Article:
Interesting Times In Iraq

Iraq’s chronic disease of sectarianism has flared up again with the blood-soaked advance of ISIS (“Islamic State in Iraq and al-Sham”, meaning Iraq and the Levant) and allied Sunni groups, who have seized the major city of Mosul and a number of other towns in the past few days. The Shiites, understandably alarmed, are mustering for a counterattack but may have a lot of difficulty retaking Mosul, a Sunni-dominated city where many people are apparently fed up with the Shiite-dominated national government. The Kurds, who are mainly Sunnis but have a distinct identity because they are not Arabs, have taken advantage of the general disorder to seize control of their historic capital of Kirkuk.

America is making some ambivalent noises about airstrikes and perhaps deploying some special forces whose very special mission will be to do anything but actually fight, while staunchly Shiite Iran has already sent in the formidable General Ghasem Soleimani of the Quds Force to help push back the Sunni militants. Especially with Soleimani in the middle of things, the Iraqi government may end up resorting to the slow and brutal but undeniably effective tactics that Syria’s Bashar al-Assad has been using to turn the tide against the largely Sunni insurgency in his own country: surround rebel districts in Mosul and elsewhere, and then proceed to starve them and pound them with artillery and crude airstrikes until resistance crumbles.

Iraqi Prime Minister Nouri al-Maliki does, of course, have options other than simply trying to crush the Sunnis. One would be to pursue some kind of national reconciliation, as a Stanford-based “Middle East analyst” called Larry Diamond is quick to point out:

He added that unifying Iraqis across sectarian lines to repel the militants starts with government.


“I think the only way it can truly be stopped is by constructing a broadly inclusive government in Baghdad that Iraqis of all types want to fight for,” he said.

That sounds unrealistic considering the savagery of the recent fighting in Iraq, the parallel civil war taking place next door in Syria, and the general atmosphere of Sunni-Shiite tension in the Middle East. Maliki’s only real alternatives may be to either fight tooth and nail or allow the Sunnis to set up an autonomous enclave similar to the one the Kurds have already established, effectively partitioning the country along sectarian lines. This strikes me as an entirely reasonable outcome in principle, and one that could work well even for the Shiites if it meant they no longer had to deal with a powerful and rebellious Sunni minority inside their borders. The difficult part might well be ensuring that a faction saner than ISIS ended up in control of the Sunni enclave.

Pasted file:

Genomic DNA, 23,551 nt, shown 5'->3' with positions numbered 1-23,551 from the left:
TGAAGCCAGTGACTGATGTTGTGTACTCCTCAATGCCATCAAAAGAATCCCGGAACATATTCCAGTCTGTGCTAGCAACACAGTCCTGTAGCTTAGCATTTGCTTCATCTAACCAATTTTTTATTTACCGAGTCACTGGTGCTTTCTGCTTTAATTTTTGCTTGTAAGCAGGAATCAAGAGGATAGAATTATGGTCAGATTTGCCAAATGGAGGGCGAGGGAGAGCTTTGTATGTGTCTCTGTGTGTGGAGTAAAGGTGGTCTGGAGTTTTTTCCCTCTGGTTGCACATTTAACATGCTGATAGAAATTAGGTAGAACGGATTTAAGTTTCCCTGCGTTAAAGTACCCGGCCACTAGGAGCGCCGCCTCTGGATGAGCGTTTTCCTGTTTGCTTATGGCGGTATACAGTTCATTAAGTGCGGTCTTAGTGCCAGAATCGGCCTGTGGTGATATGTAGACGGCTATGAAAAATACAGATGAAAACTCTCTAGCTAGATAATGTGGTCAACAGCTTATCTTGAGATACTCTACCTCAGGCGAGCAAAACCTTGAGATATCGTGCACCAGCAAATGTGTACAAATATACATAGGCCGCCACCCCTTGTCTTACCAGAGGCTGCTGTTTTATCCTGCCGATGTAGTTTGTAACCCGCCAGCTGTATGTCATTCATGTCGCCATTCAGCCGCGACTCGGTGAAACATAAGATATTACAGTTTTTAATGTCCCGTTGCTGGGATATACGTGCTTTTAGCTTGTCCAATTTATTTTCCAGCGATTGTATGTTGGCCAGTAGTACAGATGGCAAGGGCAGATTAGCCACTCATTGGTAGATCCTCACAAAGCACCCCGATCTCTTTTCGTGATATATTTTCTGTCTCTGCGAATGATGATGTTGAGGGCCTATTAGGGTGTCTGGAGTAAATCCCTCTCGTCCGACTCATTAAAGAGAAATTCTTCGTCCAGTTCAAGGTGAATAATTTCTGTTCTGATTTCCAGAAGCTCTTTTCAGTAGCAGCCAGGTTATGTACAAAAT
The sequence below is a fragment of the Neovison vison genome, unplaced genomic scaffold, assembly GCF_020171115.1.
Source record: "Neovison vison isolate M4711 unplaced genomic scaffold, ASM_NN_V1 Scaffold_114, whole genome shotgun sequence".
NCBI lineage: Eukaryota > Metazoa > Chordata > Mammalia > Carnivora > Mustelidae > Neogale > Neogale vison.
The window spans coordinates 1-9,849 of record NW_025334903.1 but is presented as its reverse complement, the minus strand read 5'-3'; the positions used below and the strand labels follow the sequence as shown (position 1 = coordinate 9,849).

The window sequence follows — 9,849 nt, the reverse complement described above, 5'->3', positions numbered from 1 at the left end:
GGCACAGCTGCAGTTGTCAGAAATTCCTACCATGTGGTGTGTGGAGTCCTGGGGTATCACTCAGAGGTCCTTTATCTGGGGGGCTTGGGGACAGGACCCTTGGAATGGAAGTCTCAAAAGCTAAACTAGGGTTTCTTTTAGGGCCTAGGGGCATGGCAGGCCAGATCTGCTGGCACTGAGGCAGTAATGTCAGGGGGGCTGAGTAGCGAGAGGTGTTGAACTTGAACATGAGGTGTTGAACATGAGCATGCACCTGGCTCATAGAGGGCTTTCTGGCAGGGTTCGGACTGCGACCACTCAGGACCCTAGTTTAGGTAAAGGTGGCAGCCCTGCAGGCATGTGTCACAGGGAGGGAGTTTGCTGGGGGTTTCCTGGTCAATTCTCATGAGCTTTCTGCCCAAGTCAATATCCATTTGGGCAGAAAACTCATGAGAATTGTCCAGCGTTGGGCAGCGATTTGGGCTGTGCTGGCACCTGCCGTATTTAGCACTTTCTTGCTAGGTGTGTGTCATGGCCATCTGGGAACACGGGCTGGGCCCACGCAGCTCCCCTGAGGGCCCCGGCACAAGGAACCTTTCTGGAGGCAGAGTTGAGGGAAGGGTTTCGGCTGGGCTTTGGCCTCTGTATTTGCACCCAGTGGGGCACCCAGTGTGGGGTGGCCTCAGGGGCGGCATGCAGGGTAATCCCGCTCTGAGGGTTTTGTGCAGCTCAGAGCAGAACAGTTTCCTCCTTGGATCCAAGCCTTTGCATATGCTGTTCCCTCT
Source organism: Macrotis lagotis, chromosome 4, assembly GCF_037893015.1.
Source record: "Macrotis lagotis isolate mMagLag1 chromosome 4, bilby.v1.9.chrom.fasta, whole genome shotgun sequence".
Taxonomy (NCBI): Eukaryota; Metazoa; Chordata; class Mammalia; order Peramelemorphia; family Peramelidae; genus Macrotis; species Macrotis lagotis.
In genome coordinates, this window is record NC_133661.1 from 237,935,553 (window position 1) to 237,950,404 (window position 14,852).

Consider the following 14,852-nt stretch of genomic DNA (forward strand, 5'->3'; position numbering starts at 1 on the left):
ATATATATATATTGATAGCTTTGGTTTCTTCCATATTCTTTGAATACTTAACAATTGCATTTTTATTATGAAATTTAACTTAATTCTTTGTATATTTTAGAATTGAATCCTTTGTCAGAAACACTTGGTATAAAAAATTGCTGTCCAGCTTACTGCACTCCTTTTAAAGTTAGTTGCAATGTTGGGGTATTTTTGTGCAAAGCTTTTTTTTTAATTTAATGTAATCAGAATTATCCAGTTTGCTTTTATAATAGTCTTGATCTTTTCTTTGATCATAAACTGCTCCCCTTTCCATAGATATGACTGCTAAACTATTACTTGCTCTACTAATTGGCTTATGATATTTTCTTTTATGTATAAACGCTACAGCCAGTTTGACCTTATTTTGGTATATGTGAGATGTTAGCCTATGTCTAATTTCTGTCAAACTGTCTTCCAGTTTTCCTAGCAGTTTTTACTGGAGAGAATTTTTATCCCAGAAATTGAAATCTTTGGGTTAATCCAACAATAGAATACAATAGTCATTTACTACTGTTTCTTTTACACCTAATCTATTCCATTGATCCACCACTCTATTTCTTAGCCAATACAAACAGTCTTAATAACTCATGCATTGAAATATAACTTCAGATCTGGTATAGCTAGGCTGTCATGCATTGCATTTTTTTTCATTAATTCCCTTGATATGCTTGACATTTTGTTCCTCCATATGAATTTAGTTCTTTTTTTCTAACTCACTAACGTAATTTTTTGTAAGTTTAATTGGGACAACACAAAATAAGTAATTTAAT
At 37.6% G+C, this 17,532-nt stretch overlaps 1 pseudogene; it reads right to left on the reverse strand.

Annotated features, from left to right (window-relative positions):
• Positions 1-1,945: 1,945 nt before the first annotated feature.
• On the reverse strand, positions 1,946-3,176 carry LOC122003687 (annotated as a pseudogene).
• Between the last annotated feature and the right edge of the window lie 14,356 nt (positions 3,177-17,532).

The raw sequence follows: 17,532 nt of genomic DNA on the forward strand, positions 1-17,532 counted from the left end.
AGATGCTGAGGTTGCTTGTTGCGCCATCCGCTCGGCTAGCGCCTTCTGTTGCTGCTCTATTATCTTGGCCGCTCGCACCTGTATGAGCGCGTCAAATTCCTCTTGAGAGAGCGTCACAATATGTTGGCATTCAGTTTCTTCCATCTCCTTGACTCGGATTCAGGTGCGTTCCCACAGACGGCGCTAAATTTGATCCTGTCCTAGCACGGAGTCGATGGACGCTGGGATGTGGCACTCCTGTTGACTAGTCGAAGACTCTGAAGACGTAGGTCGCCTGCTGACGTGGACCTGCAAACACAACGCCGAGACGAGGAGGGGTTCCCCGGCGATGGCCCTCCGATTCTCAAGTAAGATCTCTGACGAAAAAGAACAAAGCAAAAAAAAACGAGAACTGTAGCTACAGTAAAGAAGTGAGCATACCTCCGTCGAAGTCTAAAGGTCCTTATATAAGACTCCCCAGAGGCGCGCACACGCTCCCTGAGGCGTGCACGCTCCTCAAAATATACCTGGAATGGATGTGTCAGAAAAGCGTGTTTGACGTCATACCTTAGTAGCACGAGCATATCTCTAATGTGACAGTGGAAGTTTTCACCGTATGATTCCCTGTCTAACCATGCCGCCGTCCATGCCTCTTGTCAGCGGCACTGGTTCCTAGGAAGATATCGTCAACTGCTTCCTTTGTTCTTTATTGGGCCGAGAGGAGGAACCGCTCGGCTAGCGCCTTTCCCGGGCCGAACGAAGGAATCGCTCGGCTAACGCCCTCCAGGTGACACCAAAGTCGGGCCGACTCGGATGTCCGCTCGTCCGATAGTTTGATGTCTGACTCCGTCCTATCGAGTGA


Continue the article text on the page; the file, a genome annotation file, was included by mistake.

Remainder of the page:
Whatever happens next, history is on the march in Iraq, and we live in interesting times. In Canada religion is a fairly well-domesticated beast, but in parts of the world – the Middle East and Africa in particular – it seems to retain its power to fuel conflict of the most uncompromising kind. I would argue that this is especially true of the hardline brand of Sunni Islam espoused by ISIS and similar groups, who remind me of Cromwell’s Puritans at their worst. I won’t be sorry if Soleimani and Maliki manage to crush ISIS for good.

11 thoughts on “Interesting Times In Iraq

  1. The West and our very own Canada have enough of their hands dirty, strike that bloody, that I don’t think Atheism aligning itself with any sort of “nailing”, “starving”, “pounding” or “crushing” is a very good idea.

    It being fun to do so or not.

    A much wiser choice would be to take the opportunity to display how Atheism presents a much more benevolent, humane, moral, and comprehensively insightful alternative.

    • I suspect you’re using the word “Atheism”, complete with a capital “A” that strikes me as frankly a bit dubious, to mean what I would call humanism. Allowing for that, we can preach all the humanism we want to the Iraqis, but we’re unlikely to get much traction at the moment. They are, after all, in the middle of something approaching a civil war.

      I’d argue that neither humanism nor atheism is coherent enough, as a movement, to align itself with much of anything in the practical realm. Canada could conceivably intervene in the deepening mess in Iraq, but I hope Stephen Harper has the sense to follow Jean Chretien’s excellent example and steer clear.

      • Why do you think Harper should “steer clear” of using public diplomacy to shame all outside contributing parties to the bloodshed?

        Is it because you fear some of the retributions it might incur from our allies?

        Don’t you think, at this point, Harper should put Canada’s interests ahead of other countries’ interests?